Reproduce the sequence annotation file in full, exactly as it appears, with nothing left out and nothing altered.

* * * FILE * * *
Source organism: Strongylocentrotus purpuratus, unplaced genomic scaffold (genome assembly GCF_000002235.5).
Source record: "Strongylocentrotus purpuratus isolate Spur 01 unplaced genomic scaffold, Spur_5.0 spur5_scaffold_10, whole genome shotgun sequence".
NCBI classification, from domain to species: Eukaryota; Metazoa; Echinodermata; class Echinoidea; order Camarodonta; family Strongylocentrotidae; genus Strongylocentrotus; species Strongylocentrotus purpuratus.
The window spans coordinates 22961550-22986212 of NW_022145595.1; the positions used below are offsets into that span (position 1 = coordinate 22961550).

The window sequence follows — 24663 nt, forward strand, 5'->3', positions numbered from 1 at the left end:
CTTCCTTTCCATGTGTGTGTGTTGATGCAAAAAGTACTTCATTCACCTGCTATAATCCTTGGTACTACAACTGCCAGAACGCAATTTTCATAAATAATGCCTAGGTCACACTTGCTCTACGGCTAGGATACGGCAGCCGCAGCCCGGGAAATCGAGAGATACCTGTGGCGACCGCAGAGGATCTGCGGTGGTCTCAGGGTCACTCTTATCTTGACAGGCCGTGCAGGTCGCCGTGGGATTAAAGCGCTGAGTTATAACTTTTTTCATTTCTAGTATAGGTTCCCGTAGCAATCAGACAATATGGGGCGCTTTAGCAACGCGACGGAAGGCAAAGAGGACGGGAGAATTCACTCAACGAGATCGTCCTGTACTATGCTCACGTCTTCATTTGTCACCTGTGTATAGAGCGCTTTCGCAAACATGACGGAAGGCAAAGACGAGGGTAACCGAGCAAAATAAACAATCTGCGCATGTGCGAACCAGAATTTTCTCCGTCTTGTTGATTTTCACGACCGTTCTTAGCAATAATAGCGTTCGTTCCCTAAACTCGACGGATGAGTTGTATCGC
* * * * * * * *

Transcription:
Source organism: Strongylocentrotus purpuratus, unplaced genomic scaffold (genome assembly GCF_000002235.5).
Source record: "Strongylocentrotus purpuratus isolate Spur 01 unplaced genomic scaffold, Spur_5.0 spur5_scaffold_10, whole genome shotgun sequence".
NCBI classification, from domain to species: Eukaryota; Metazoa; Echinodermata; class Echinoidea; order Camarodonta; family Strongylocentrotidae; genus Strongylocentrotus; species Strongylocentrotus purpuratus.
The window spans coordinates 22961550-22986212 of NW_022145595.1; the positions used below are offsets into that span (position 1 = coordinate 22961550).

The window sequence follows — 24663 nt, forward strand, 5'->3', positions numbered from 1 at the left end:
CTTCCTTTCCATGTGTGTGTGTTGATGCAAAAAGTACTTCATTCACCTGCTATAATCCTTGGTACTACAACTGCCAGAACGCAATTTTCATAAATAATGCCTAGGTCACACTTGCTCTACGGCTAGGATACGGCAGCCGCAGCCCGGGAAATCGAGAGATACCTGTGGCGACCGCAGAGGATCTGCGGTGGTCTCAGGGTCACTCTTATCTTGACAGGCCGTGCAGGTCGCCGTGGGATTAAAGCGCTGAGTTATAACTTTTTTCATTTCTAGTATAGGTTCCCGTAGCAATCAGACAATATGGGGCGCTTTAGCAACGCGACGGAAGGCAAAGAGGACGGGAGAATTCACTCAACGAGATCGTCCTGTACTATGCTCACGTCTTCATTTGTCACCTGTGTATAGAGCGCTTTCGCAAACATGACGGAAGGCAAAGACGAGGGTAACCGAGCAAAATAAACAATCTGCGCATGTGCGAACCAGAATTTTCTCCGTCTTGTTGATTTTCACGACCGTTCTTAGCAATAATAGCGTTCGTTCCCTAAACTCGACGGATGAGTTGTATCGC